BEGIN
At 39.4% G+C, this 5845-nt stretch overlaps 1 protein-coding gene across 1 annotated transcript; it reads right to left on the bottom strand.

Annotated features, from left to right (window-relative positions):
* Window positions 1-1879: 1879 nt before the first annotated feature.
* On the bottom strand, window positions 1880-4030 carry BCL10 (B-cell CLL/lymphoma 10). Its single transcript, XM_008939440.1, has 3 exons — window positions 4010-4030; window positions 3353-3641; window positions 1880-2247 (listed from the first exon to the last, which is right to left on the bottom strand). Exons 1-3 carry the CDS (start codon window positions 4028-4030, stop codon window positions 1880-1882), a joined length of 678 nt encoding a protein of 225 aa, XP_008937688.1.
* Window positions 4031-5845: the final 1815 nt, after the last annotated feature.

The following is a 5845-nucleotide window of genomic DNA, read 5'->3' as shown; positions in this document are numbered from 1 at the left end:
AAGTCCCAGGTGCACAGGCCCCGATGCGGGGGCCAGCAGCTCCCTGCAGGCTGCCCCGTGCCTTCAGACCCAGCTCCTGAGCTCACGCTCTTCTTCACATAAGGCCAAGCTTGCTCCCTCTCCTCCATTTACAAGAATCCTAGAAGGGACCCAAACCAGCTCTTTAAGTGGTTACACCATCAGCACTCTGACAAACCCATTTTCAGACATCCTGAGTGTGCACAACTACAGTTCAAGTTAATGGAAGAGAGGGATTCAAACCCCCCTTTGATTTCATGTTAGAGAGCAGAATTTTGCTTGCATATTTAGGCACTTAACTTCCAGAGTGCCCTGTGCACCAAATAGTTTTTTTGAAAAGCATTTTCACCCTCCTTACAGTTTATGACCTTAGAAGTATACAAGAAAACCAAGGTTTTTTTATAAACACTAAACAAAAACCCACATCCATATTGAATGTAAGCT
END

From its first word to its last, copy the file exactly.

At 39.4% G+C, this 5845-nt stretch overlaps 1 protein-coding gene across 1 annotated transcript; it reads right to left on the bottom strand.

Annotated features, from left to right (window-relative positions):
* Window positions 1-1879: 1879 nt before the first annotated feature.
* On the bottom strand, window positions 1880-4030 carry BCL10 (B-cell CLL/lymphoma 10). Its single transcript, XM_008939440.1, has 3 exons — window positions 4010-4030; window positions 3353-3641; window positions 1880-2247 (listed from the first exon to the last, which is right to left on the bottom strand). Exons 1-3 carry the CDS (start codon window positions 4028-4030, stop codon window positions 1880-1882), a joined length of 678 nt encoding a protein of 225 aa, XP_008937688.1.
* Window positions 4031-5845: the final 1815 nt, after the last annotated feature.

The following is a 5845-nucleotide window of genomic DNA, read 5'->3' as shown; positions in this document are numbered from 1 at the left end:
AAGTCCCAGGTGCACAGGCCCCGATGCGGGGGCCAGCAGCTCCCTGCAGGCTGCCCCGTGCCTTCAGACCCAGCTCCTGAGCTCACGCTCTTCTTCACATAAGGCCAAGCTTGCTCCCTCTCCTCCATTTACAAGAATCCTAGAAGGGACCCAAACCAGCTCTTTAAGTGGTTACACCATCAGCACTCTGACAAACCCATTTTCAGACATCCTGAGTGTGCACAACTACAGTTCAAGTTAATGGAAGAGAGGGATTCAAACCCCCCTTTGATTTCATGTTAGAGAGCAGAATTTTGCTTGCATATTTAGGCACTTAACTTCCAGAGTGCCCTGTGCACCAAATAGTTTTTTTGAAAAGCATTTTCACCCTCCTTACAGTTTATGACCTTAGAAGTATACAAGAAAACCAAGGTTTTTTTATAAACACTAAACAAAAACCCACATCCATATTGAATGTAAGCT